Writing with pen and paper

Pen, paper, tea, go!
Pen, paper, tea, go!

I’ve been meaning to do a few blog posts that look at the writing process, so I thought I’d start this series of Writer’s Room posts with my latest writing experiment – pen and paper.

I’m currently working on a short story for a collaborative short story collection and I must be on the fifth or sixth draft by now… I’ve lost count. It’s called The Flood and it explores a number of different themes, but primarily it sets out to look at the connection between rain and memory. I’ve always thought that rain has very strong associations in my mind with particular events or times in my life and I wanted to write a story that explored that connection. It hasn’t been going too well though because my trusty editor keeps sending back my drafts with the same comment – I’m rushing through things and I need to elaborate more.

I decided part of the problem is that I’ve been writing on a laptop. I’m able to type faster than I can properly form a sentence, so when I get going I don’t take the time to carefully craft my writing. That’s probably fine for the first draft, but at this point I need every word to add to the narrative and I want to have a final, polished piece.

Attack of the red pen
Attack of the red pen

The other problem with a laptop, of course, is the constant distraction that is the internet. So, I decided to turn off my laptop and give the old tried and tested pen and paper method a go.

For the past few days I’ve been writing away in my notepad and I think the experiment is paying off. My story isn’t quite there yet – I’m just going over the first handwritten draft with a red pen – but it’s much longer than any previous draft I’ve written. The act of writing by hand is much slower than typing and that slower pace seems to give the writing time to breath. It also gives me time to think. I’ve found myself pausing if I’m not sure what word to use next, instead of bashing out the first thing that comes to mind on the keyboard. I’ve done a lot of scribbling out and editing as I go along, something I don’t really do when I’m writing on my laptop. It’s as though the extra effort of writing by hand gives each word added value.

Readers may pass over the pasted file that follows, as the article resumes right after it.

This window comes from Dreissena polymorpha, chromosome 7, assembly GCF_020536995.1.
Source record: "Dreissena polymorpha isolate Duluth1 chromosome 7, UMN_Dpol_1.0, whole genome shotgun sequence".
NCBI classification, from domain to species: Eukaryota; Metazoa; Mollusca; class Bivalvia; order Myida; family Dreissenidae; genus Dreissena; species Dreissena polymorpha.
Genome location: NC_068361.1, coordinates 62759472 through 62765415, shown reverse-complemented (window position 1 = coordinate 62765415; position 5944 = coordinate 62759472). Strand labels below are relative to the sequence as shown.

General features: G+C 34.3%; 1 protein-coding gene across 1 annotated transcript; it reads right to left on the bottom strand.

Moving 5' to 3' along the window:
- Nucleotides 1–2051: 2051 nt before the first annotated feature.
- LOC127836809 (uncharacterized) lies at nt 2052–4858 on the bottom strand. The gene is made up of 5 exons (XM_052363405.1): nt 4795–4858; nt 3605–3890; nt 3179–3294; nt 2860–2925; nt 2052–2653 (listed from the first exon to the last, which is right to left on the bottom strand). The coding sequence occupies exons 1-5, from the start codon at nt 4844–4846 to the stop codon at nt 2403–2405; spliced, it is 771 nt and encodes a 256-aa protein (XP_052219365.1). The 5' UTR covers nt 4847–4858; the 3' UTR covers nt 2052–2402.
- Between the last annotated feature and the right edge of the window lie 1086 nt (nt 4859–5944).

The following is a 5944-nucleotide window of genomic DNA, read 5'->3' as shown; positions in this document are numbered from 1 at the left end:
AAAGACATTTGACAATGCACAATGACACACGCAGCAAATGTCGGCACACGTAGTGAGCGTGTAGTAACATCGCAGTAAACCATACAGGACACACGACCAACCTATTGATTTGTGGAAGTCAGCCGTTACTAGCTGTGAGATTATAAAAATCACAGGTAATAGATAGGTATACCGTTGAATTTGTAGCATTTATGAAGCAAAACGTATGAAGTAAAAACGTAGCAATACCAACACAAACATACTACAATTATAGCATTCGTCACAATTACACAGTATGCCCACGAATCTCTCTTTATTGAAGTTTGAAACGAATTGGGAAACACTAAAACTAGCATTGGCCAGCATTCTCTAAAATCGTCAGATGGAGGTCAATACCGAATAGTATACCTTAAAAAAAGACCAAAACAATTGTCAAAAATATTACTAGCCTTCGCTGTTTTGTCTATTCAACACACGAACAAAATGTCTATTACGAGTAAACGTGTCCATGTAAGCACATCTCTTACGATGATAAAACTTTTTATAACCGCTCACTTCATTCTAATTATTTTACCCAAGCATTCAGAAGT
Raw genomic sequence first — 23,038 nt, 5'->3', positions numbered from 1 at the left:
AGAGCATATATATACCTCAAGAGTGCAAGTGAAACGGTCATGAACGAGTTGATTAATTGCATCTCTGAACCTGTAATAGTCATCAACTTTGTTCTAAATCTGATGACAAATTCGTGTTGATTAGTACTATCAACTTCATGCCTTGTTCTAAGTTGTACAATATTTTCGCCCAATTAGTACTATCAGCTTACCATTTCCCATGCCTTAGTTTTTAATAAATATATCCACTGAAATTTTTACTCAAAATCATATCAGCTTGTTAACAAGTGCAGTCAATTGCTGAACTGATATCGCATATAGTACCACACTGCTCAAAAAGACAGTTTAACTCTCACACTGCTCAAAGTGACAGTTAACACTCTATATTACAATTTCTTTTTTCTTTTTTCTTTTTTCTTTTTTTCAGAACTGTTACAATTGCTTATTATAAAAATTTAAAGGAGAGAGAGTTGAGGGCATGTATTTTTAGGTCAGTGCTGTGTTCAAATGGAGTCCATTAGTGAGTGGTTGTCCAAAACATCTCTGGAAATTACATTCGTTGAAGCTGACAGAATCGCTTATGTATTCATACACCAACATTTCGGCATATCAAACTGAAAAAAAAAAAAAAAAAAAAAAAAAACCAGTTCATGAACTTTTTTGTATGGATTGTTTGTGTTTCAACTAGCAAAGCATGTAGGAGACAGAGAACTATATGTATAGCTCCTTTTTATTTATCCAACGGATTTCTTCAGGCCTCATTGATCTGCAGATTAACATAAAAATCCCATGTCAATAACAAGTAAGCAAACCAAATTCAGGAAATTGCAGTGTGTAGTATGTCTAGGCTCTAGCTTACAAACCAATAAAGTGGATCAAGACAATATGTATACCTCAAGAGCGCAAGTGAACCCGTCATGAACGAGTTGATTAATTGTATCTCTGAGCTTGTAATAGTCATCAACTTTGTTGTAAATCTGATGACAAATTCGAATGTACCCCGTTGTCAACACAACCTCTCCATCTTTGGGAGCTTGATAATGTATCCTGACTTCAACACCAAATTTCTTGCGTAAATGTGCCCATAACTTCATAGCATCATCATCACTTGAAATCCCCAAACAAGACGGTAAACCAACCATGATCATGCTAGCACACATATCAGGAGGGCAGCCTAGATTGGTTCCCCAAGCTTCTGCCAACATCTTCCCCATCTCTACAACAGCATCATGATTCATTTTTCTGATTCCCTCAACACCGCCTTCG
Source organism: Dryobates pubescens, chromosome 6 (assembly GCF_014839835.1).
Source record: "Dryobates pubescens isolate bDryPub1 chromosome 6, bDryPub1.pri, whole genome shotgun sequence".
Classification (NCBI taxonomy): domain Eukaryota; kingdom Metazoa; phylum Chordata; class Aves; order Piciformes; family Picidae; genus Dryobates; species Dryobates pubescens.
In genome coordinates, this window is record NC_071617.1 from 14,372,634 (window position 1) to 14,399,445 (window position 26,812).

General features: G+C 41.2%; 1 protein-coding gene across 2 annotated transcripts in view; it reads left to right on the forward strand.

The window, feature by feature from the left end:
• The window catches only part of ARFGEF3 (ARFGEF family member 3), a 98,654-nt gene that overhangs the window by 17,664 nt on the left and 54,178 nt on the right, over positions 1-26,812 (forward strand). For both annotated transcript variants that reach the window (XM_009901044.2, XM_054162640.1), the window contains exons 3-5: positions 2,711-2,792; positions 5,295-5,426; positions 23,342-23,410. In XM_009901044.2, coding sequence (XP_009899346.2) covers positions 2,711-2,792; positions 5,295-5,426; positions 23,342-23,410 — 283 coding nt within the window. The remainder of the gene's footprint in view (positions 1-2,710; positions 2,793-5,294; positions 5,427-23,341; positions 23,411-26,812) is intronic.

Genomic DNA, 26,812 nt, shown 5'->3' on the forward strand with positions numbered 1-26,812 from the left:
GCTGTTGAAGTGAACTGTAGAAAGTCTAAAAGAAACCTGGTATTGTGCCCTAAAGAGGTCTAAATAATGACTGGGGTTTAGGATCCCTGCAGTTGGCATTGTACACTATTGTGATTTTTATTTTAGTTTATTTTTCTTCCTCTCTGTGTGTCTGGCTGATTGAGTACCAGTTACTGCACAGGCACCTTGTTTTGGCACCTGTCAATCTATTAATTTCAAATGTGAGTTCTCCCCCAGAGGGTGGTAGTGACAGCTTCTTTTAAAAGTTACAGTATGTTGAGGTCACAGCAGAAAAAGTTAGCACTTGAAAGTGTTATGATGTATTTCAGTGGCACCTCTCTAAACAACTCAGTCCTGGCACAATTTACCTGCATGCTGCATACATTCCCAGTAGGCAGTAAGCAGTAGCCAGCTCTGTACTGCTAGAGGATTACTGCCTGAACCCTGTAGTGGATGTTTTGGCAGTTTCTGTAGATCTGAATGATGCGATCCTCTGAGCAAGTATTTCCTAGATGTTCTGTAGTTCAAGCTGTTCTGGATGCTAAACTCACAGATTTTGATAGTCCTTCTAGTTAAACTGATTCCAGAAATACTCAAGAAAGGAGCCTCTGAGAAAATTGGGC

It has also been a much more relaxing experience. Without emails and Twitter to break up the process I’ve been able to focus wholly on the writing and it has become much more therapeutic as a result. Also, instead of reading a blog post or article when I get stuck for ideas I’ve been pausing to look out of the window, which is much more illuminating than The Guardian online has ever been.

I’m not advocating all writers throw out their laptops and after the second paper draft I’ll probably have to return to mine – I’m not sure my editor has time to wait for my story in the post! You’ve probably also noticed that I didn’t write this blog post with paper and pen. However, I think I might be using it more in the future and I’d recommend giving it a go if you’re struggling with a piece of writing.

There is one downsides though – hand cramps!


  1. I loved handwriting but then I have always been pissed off by my relatively nice (readable) handwritten text became ugly even by the smallest error. This is what is not happening when typing. 🙂 Anyway a good idea.